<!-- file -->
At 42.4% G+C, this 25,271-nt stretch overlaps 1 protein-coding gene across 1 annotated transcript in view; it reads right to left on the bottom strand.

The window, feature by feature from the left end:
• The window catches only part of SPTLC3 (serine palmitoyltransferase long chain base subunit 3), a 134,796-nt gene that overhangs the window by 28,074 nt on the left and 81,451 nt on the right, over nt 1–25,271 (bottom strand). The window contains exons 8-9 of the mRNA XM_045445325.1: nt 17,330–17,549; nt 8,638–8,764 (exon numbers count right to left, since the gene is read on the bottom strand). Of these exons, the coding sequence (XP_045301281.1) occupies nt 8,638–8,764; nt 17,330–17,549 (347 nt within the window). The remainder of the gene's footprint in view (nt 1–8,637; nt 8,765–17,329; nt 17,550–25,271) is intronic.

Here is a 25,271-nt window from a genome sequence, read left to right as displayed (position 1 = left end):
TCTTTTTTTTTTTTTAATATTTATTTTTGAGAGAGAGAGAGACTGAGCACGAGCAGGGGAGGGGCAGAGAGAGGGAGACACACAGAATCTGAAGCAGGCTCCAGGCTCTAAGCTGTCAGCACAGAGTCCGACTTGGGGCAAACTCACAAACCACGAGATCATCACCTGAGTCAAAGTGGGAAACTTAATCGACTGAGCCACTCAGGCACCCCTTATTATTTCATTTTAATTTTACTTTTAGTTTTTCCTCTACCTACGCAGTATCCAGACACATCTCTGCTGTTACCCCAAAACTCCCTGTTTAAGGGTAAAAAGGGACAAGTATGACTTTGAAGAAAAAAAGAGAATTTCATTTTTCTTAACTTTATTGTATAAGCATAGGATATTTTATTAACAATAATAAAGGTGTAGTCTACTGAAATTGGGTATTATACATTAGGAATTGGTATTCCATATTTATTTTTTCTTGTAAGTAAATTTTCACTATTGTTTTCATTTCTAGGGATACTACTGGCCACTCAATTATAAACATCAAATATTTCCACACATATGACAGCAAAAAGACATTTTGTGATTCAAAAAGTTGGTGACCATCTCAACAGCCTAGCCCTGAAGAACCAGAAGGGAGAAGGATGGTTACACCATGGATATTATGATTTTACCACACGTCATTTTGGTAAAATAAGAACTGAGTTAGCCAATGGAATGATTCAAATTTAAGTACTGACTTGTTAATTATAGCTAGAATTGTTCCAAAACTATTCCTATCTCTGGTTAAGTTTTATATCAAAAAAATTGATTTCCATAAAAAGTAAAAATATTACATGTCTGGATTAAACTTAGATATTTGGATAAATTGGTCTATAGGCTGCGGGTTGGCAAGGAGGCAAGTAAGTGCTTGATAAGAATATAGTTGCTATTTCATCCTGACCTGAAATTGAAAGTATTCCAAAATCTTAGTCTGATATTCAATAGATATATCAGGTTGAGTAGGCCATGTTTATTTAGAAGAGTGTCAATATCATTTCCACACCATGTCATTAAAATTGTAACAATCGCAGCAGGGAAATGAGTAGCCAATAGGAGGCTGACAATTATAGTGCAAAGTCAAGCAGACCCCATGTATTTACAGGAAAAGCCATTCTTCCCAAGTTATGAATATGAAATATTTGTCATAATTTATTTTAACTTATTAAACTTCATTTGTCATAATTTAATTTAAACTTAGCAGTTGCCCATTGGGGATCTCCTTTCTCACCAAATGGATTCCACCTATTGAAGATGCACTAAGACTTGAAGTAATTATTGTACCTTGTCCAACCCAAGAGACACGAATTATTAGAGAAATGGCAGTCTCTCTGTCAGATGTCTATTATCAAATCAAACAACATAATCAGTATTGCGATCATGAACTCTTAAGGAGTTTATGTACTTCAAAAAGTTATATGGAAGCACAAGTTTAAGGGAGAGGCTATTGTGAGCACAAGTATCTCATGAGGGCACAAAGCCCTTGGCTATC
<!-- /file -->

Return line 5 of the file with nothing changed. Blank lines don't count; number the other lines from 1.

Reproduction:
TCTTTTTTTTTTTTTAATATTTATTTTTGAGAGAGAGAGAGACTGAGCACGAGCAGGGGAGGGGCAGAGAGAGGGAGACACACAGAATCTGAAGCAGGCTCCAGGCTCTAAGCTGTCAGCACAGAGTCCGACTTGGGGCAAACTCACAAACCACGAGATCATCACCTGAGTCAAAGTGGGAAACTTAATCGACTGAGCCACTCAGGCACCCCTTATTATTTCATTTTAATTTTACTTTTAGTTTTTCCTCTACCTACGCAGTATCCAGACACATCTCTGCTGTTACCCCAAAACTCCCTGTTTAAGGGTAAAAAGGGACAAGTATGACTTTGAAGAAAAAAAGAGAATTTCATTTTTCTTAACTTTATTGTATAAGCATAGGATATTTTATTAACAATAATAAAGGTGTAGTCTACTGAAATTGGGTATTATACATTAGGAATTGGTATTCCATATTTATTTTTTCTTGTAAGTAAATTTTCACTATTGTTTTCATTTCTAGGGATACTACTGGCCACTCAATTATAAACATCAAATATTTCCACACATATGACAGCAAAAAGACATTTTGTGATTCAAAAAGTTGGTGACCATCTCAACAGCCTAGCCCTGAAGAACCAGAAGGGAGAAGGATGGTTACACCATGGATATTATGATTTTACCACACGTCATTTTGGTAAAATAAGAACTGAGTTAGCCAATGGAATGATTCAAATTTAAGTACTGACTTGTTAATTATAGCTAGAATTGTTCCAAAACTATTCCTATCTCTGGTTAAGTTTTATATCAAAAAAATTGATTTCCATAAAAAGTAAAAATATTACATGTCTGGATTAAACTTAGATATTTGGATAAATTGGTCTATAGGCTGCGGGTTGGCAAGGAGGCAAGTAAGTGCTTGATAAGAATATAGTTGCTATTTCATCCTGACCTGAAATTGAAAGTATTCCAAAATCTTAGTCTGATATTCAATAGATATATCAGGTTGAGTAGGCCATGTTTATTTAGAAGAGTGTCAATATCATTTCCACACCATGTCATTAAAATTGTAACAATCGCAGCAGGGAAATGAGTAGCCAATAGGAGGCTGACAATTATAGTGCAAAGTCAAGCAGACCCCATGTATTTACAGGAAAAGCCATTCTTCCCAAGTTATGAATATGAAATATTTGTCATAATTTATTTTAACTTATTAAACTTCATTTGTCATAATTTAATTTAAACTTAGCAGTTGCCCATTGGGGATCTCCTTTCTCACCAAATGGATTCCACCTATTGAAGATGCACTAAGACTTGAAGTAATTATTGTACCTTGTCCAACCCAAGAGACACGAATTATTAGAGAAATGGCAGTCTCTCTGTCAGATGTCTATTATCAAATCAAACAACATAATCAGTATTGCGATCATGAACTCTTAAGGAGTTTATGTACTTCAAAAAGTTATATGGAAGCACAAGTTTAAGGGAGAGGCTATTGTGAGCACAAGTATCTCATGAGGGCACAAAGCCCTTGGCTATC